I finally got around to reading Mona Simpson's eulogy of her brother, Steve Jobs. She delivered it at the Memorial Church of Stanford University and "The New York Times" printed the text last Sunday. You can read it here: http://www.nytimes.com/2011/10/30/opinion/mona-simpsons-eulogy-for-steve-jobs.html?src=me&ref=general
If you have the time, you should read Simpson's thoughts; they should take only about 10 minutes to get through but they'll give you things to think about for years.
There's a bit in the eulogy that got me thinking about so much of the bullshit we endure in advertising. Simpson calls it Jobs' philosophy of aesthetics.
“Fashion is what seems beautiful now but looks ugly later; art can be ugly at first but it becomes beautiful later.”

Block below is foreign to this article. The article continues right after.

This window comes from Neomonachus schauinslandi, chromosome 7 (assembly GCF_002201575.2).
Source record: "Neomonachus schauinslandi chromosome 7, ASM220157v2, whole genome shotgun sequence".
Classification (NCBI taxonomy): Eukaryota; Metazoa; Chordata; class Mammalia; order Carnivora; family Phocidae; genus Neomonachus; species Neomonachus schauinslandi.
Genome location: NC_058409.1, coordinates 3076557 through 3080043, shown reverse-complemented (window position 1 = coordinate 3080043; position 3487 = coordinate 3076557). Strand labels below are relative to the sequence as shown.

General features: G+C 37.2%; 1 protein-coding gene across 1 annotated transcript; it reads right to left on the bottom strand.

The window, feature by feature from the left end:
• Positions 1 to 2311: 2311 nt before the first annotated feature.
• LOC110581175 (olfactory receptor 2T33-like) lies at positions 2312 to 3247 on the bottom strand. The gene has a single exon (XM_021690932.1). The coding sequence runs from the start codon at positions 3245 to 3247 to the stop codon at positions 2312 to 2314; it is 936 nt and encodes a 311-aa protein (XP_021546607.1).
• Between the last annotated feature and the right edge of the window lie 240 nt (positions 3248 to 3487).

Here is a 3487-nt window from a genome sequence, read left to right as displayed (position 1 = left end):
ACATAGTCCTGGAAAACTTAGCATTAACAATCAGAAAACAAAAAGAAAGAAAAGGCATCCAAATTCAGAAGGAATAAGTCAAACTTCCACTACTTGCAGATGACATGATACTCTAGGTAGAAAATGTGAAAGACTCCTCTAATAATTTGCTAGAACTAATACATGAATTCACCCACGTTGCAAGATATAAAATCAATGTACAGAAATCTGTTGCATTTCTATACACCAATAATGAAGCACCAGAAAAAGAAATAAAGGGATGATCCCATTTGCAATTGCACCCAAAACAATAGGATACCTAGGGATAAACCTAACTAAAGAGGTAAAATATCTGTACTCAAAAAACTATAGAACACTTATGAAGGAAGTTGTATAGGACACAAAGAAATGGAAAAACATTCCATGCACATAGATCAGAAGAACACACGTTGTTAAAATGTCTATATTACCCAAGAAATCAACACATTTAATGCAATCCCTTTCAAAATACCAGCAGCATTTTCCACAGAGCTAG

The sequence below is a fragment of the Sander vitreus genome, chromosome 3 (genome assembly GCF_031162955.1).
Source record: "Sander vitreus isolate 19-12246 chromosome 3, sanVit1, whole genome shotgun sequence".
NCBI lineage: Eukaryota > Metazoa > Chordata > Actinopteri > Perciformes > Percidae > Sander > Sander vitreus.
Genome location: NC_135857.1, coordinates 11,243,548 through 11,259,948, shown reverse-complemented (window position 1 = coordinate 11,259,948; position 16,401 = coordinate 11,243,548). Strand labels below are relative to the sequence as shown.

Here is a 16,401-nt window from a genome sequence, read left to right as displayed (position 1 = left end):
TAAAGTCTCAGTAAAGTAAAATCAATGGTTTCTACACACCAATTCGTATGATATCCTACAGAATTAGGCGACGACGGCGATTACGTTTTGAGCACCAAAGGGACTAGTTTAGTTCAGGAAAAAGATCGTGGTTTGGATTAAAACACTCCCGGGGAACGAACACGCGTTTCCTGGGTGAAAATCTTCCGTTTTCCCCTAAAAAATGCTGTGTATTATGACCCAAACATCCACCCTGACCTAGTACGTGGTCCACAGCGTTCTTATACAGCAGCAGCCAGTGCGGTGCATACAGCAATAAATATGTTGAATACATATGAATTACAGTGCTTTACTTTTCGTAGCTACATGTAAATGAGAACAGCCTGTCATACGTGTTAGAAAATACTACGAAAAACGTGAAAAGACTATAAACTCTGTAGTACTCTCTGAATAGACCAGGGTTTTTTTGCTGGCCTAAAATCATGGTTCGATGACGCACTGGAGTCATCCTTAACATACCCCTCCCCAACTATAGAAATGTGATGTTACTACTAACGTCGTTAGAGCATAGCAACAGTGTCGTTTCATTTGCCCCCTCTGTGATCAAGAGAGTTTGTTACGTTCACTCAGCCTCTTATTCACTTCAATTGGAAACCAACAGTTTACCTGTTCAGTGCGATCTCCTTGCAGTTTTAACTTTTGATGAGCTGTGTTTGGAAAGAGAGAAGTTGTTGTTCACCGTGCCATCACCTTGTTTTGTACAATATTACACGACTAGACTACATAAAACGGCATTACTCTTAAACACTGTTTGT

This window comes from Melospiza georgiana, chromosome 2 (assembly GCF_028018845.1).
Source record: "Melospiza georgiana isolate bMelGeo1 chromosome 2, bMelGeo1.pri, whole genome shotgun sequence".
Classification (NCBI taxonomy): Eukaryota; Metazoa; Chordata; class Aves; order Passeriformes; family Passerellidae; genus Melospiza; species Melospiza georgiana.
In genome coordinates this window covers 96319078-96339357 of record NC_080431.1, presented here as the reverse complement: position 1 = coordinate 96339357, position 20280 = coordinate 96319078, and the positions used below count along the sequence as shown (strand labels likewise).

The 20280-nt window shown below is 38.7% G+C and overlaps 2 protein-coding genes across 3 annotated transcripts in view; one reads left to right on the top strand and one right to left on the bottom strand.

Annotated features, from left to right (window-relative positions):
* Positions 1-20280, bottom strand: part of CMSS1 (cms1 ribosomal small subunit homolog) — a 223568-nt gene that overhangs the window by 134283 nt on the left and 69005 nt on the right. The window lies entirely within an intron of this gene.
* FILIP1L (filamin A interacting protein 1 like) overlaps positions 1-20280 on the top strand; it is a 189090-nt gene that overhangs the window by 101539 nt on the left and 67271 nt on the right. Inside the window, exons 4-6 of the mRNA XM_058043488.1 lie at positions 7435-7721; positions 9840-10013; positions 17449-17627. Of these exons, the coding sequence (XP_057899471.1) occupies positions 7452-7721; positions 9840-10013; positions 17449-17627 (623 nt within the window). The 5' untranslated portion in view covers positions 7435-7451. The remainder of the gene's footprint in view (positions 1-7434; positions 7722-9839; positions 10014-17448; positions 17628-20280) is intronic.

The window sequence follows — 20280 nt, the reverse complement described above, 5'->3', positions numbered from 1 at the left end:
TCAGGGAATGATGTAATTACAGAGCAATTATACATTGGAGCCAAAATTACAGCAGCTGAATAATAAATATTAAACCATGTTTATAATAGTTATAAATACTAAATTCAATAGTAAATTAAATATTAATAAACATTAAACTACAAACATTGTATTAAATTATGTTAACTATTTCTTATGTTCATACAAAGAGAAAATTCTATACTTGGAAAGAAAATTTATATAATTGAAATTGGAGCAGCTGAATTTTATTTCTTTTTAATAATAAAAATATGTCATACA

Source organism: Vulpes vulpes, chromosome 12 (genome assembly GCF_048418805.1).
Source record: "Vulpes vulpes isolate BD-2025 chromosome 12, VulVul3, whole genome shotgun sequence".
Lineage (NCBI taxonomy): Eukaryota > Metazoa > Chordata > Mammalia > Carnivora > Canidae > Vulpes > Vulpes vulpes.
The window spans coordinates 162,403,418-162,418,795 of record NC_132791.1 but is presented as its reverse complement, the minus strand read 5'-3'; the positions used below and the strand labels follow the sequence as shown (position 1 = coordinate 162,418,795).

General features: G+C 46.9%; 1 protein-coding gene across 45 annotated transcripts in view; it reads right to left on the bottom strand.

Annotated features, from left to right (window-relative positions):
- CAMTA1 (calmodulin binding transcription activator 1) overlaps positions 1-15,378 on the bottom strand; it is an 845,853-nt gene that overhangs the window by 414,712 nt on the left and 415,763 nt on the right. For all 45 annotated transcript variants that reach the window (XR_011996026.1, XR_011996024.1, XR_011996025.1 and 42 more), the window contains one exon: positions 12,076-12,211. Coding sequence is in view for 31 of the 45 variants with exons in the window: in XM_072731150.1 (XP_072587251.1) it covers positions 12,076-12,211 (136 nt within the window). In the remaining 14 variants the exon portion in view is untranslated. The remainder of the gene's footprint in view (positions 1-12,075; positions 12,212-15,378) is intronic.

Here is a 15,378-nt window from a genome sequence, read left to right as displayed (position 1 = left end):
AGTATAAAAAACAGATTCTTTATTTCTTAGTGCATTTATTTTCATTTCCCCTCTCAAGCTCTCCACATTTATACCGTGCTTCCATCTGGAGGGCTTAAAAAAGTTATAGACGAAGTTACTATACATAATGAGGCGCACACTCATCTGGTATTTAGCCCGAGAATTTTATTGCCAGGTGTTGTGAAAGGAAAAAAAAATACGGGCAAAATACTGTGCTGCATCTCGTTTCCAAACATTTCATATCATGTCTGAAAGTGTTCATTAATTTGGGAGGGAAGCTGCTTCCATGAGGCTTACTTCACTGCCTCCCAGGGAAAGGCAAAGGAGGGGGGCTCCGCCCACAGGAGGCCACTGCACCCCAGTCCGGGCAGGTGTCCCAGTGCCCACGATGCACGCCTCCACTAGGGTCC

It's easy to see Jobs' philosophy at work in the advertising he and his agencies produced.
There is nothing fashionable, trendy or transitory about the art and commerce Jobs helped create. His ads are boring. They are most-often simply product shots or simple product demonstrations.
He eschewed advertising fashion. Conversations about brands. "Liking." And other whims.
He relied on the classics. Old typefaces. Simple design. An absence of fussiness.